Our best parenting teachers are our children. We don’t teach them, they teach us.
Every day they hold up a mirror to us and reflect back what we give them. They are great masters of consciousness. Little Buddhas of enlightenment. Prophets of awareness. Gurus of mindfulness. Yes, even when they are inconsolable. Even when they scream. Or throw things on the floor. They are perfectly attuned to their “here and now”, at least in their early years.
To write about parenting is to invite conflict. It is a topic that automatically triggers people, including your aunt’s neighbour (even though she’s never had children). Everyone has an opinion. And everyone is right in their opinion. Our most judgmental self runs to the spotlight every time the parenting show is on – let’s get our inner critics out of the closet!!!
I’m going to write about my experience. There’s value in that because everyone has a different context, a different child, and a different conditioning. And by this I mean the complex tangle of emotional, mental, experiential and religious/philosophical factors that affect the way we see and live life. We cannot live someone else’s life, or someone else’s parenting life. Therefore we can only share in the hope and belief that connecting with other lives can enrich our own, or maybe open up doors that we didn’t know were there. Or for the heck of it!
My son is five and he has autism. “Aha!!” I hear you say. You’ve already put me in a different category – parenting children with additional support needs is different, you’ll say. It’s like being in a league of its own. Yes and no. I am still a mother. He is still my child. We have a very close relationship. We get mad at each other, we play together, I tickle him, he talks to me (slowly getting there). We communicate with and without words, same as every parent and child. So why broadcast that he has autism in the first place?
Well, to prove my point that our children are our greatest teachers. What is one of the greatest life challenges many of us willingly put ourselves through? To have children. It is one of the most infuriatingly stupid things to do to yourself. (This is my selfish ego talking, by the way). It is a challenge filled with up and downs, with joy and heartbreak, with perhaps the greatest opportunity for personal self-discovery and growth. I like to say that we get the children we need. I certainly did. My son is the greatest master of awareness I will ever meet.
You see, I am a very mental person. I breathe, live, love my mind. I AM MY MIND. Except I’m not because I’m more than that. I’m awareness embodied (call it energy, call it soul, call it consciousness). We are all more than our minds, but many people – like myself – have been kidnapped by their own mind. I used to spend most of my waking hours (I still do, who am I kidding?) thinking. Ok, there’s nothing wrong with thinking, right? Well, except when I am so busy thinking, worrying, planning, judging, analysing, categorising, reminiscing, or any other form of mental exercising, I do not fully take in the presence of another life embodied in its entire, miraculously joyful intensity. Or, in other words, when I am worrying about how many hours of sleep I’m gonna get tonight, I’m not fully appreciating that my son just winked at me, or said a word I'd never heard him use before.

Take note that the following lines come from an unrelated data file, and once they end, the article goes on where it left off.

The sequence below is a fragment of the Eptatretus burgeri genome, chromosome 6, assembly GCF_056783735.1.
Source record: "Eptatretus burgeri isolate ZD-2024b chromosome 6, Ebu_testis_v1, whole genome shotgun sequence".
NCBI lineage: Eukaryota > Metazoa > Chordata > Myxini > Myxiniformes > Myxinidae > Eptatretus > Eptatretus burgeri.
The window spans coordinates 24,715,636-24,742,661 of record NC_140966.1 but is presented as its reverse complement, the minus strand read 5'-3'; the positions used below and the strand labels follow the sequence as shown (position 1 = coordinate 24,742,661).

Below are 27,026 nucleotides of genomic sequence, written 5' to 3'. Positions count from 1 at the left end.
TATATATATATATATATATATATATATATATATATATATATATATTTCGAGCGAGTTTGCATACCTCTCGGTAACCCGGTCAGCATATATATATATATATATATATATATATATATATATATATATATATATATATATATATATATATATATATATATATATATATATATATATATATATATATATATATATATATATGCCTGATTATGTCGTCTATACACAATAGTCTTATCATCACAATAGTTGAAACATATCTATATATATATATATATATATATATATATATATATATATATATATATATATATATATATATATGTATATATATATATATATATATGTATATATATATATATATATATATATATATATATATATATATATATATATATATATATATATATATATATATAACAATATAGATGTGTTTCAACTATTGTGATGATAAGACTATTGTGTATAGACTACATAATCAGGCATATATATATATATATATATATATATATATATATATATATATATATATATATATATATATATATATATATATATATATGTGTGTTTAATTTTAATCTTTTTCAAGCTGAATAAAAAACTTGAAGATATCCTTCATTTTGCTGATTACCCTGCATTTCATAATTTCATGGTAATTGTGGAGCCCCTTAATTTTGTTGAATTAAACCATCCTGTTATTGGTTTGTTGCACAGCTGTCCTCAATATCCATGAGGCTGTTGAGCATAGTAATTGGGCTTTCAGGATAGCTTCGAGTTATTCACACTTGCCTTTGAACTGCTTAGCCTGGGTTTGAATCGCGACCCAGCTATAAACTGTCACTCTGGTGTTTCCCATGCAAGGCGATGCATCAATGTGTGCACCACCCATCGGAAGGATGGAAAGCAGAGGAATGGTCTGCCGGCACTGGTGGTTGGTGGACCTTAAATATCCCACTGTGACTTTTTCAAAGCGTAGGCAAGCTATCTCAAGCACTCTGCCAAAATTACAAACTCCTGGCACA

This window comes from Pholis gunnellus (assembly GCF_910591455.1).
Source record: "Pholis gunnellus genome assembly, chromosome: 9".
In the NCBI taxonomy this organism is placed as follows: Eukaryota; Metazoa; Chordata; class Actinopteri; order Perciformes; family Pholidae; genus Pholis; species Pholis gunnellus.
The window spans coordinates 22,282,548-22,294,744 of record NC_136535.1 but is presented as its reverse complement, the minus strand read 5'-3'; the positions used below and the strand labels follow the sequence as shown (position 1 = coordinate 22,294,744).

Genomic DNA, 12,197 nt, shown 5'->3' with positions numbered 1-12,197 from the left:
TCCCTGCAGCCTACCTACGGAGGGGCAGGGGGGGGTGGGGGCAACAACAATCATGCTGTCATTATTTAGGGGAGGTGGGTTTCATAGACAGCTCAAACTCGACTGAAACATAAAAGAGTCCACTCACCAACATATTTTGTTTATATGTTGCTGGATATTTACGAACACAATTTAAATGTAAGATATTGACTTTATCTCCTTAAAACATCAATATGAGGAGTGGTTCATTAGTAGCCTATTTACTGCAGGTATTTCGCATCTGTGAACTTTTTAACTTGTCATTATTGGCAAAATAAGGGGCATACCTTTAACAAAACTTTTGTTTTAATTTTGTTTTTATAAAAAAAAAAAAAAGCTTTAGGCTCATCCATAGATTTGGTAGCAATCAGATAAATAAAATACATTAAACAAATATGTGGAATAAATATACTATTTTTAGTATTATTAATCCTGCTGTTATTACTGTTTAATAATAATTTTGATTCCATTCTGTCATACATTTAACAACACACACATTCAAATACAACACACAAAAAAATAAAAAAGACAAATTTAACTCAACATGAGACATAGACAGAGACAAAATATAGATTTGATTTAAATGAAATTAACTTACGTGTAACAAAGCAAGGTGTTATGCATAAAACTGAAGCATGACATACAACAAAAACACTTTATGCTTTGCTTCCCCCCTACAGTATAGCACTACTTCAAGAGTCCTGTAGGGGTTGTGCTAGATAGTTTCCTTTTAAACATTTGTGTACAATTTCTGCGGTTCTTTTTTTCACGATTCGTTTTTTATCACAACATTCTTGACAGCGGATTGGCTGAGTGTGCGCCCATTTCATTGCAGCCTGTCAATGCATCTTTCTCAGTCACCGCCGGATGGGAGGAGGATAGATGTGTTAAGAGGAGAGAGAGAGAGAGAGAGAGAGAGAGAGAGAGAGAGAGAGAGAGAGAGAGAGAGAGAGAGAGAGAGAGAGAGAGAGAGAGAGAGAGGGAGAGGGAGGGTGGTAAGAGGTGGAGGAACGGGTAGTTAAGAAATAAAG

My mind’s hyperactivity and my verbal profligacy (I talk. A lot. An awful lot) has finally met its perfect match: my son’s delayed and limited verbal communication. Perfect. Just perfect. Now not only do I have a bossy mind, but also a panicked one. Disaster, right? Well, yes, and a joyous stroke of fortune. If my son had been speaking in full sentences by the age of 2, my parenting (make that life!) would not have cracked open the way it did. He has provided me with a golden opportunity to really put awareness to practice in the most crucial aspect of my life, where the stakes (his and mine) are highest. Where love is always present. Where we can transcend.
“A heart that is broken is a heart that is open”
Whatever core challenges come with parenting (pick your favourites!), therein lies the greatest learning opportunity. Does your child’s anger tip you over the edge into the vast realms of your own anger (and the nasty aftertaste of guilt)? Go there. Look there. You were probably handed anger issues down the genealogical line. Your child is probably only mirroring what they’ve seen you do (that you may not always be aware of). Your child is teaching you, showing you where to look.
My son has helped me by giving me the motivation, the desire, and the belief that living in awareness, that being mindful, is the best way to communicate and be present for others. He does it every day. He looks at me, he laughs, or dances, or jumps up and down, or hugs me. And sometimes, without a single word, he conveys the joy of living, the happiness of BEING that my mind cannot grasp. And I don’t even have to sit cross-legged.